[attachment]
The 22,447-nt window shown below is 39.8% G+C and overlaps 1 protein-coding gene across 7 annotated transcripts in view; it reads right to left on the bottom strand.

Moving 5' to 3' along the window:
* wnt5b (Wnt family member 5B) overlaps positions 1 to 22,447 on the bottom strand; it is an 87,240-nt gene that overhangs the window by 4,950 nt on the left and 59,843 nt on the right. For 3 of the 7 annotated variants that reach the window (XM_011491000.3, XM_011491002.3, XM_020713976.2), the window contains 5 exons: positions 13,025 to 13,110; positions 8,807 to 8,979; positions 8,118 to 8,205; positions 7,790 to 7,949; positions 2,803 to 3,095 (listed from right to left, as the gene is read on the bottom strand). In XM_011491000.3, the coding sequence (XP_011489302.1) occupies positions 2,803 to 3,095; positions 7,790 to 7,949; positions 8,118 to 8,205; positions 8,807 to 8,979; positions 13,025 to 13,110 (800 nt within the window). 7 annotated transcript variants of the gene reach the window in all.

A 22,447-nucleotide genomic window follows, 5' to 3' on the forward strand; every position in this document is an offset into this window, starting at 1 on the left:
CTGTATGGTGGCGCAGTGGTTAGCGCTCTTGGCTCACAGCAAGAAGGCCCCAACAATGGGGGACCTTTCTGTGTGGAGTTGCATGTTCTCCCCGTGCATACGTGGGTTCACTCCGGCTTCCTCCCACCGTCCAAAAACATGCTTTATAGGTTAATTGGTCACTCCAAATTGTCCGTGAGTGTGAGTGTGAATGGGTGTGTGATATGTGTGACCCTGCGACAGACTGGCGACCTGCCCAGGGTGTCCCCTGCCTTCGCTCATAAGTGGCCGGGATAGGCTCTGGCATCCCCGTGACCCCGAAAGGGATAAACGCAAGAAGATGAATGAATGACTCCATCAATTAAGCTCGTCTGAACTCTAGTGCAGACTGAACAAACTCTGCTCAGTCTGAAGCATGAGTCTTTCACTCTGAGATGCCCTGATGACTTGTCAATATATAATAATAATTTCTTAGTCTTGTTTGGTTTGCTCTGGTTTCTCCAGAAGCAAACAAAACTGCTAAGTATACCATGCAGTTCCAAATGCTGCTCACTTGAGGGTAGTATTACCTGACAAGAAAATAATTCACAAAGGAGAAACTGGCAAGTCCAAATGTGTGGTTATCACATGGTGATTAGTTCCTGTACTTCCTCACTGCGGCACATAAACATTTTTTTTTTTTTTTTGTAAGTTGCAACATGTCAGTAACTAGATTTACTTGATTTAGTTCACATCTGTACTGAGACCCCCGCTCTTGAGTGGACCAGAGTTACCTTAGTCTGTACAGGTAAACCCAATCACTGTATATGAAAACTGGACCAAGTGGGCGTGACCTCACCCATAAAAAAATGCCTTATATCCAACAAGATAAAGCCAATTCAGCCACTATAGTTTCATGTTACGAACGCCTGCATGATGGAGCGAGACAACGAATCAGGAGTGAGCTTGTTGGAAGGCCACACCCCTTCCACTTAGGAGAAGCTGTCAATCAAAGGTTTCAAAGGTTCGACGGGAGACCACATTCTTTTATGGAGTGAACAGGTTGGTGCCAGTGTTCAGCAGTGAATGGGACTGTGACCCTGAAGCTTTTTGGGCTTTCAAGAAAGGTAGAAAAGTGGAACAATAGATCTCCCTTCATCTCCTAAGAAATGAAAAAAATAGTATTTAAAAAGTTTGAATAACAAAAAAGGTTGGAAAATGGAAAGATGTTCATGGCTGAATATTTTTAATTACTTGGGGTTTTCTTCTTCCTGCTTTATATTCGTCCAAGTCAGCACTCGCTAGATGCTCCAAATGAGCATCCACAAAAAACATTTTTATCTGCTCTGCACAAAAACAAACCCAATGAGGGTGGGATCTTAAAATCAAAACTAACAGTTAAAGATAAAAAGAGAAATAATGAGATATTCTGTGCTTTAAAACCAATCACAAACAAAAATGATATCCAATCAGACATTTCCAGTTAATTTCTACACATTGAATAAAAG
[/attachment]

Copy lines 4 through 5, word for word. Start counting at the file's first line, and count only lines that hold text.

A 22,447-nucleotide genomic window follows, 5' to 3' on the forward strand; every position in this document is an offset into this window, starting at 1 on the left:
CTGTATGGTGGCGCAGTGGTTAGCGCTCTTGGCTCACAGCAAGAAGGCCCCAACAATGGGGGACCTTTCTGTGTGGAGTTGCATGTTCTCCCCGTGCATACGTGGGTTCACTCCGGCTTCCTCCCACCGTCCAAAAACATGCTTTATAGGTTAATTGGTCACTCCAAATTGTCCGTGAGTGTGAGTGTGAATGGGTGTGTGATATGTGTGACCCTGCGACAGACTGGCGACCTGCCCAGGGTGTCCCCTGCCTTCGCTCATAAGTGGCCGGGATAGGCTCTGGCATCCCCGTGACCCCGAAAGGGATAAACGCAAGAAGATGAATGAATGACTCCATCAATTAAGCTCGTCTGAACTCTAGTGCAGACTGAACAAACTCTGCTCAGTCTGAAGCATGAGTCTTTCACTCTGAGATGCCCTGATGACTTGTCAATATATAATAATAATTTCTTAGTCTTGTTTGGTTTGCTCTGGTTTCTCCAGAAGCAAACAAAACTGCTAAGTATACCATGCAGTTCCAAATGCTGCTCACTTGAGGGTAGTATTACCTGACAAGAAAATAATTCACAAAGGAGAAACTGGCAAGTCCAAATGTGTGGTTATCACATGGTGATTAGTTCCTGTACTTCCTCACTGCGGCACATAAACATTTTTTTTTTTTTTTTGTAAGTTGCAACATGTCAGTAACTAGATTTACTTGATTTAGTTCACATCTGTACTGAGACCCCCGCTCTTGAGTGGACCAGAGTTACCTTAGTCTGTACAGGTAAACCCAATCACTGTATATGAAAACTGGACCAAGTGGGCGTGACCTCACCCATAAAAAAATGCCTTATATCCAACAAGATAAAGCCAATTCAGCCACTATAGTTTCATGTTACGAACGCCTGCATGATGGAGCGAGACAACGAATCAGGAGTGAGCTTGTTGGAAGGCCACACCCCTTCCACTTAGGAGAAGCTGTCAATCAAAGGTTTCAAAGGTTCGACGGGAGACCACATTCTTTTATGGAGTGAACAGGTTGGTGCCAGTGTTCAGCAGTGAATGGGACTGTGACCCTGAAGCTTTTTGGGCTTTCAAGAAAGGTAGAAAAGTGGAACAATAGATCTCCCTTCATCTCCTAAGAAATGAAAAAAATAGTATTTAAAAAGTTTGAATAACAAAAAAGGTTGGAAAATGGAAAGATGTTCATGGCTGAATATTTTTAATTACTTGGGGTTTTCTTCTTCCTGCTTTATATTCGTCCAAGTCAGCACTCGCTAGATGCTCCAAATGAGCATCCACAAAAAACATTTTTATCTGCTCTGCACAAAAACAAACCCAATGAGGGTGGGATCTTAAAATCAAAACTAACAGTTAAAGATAAAAAGAGAAATAATGAGATATTCTGTGCTTTAAAACCAATCACAAACAAAAATGATATCCAATCAGACATTTCCAGTTAATTTCTACACATTGAATAAAAG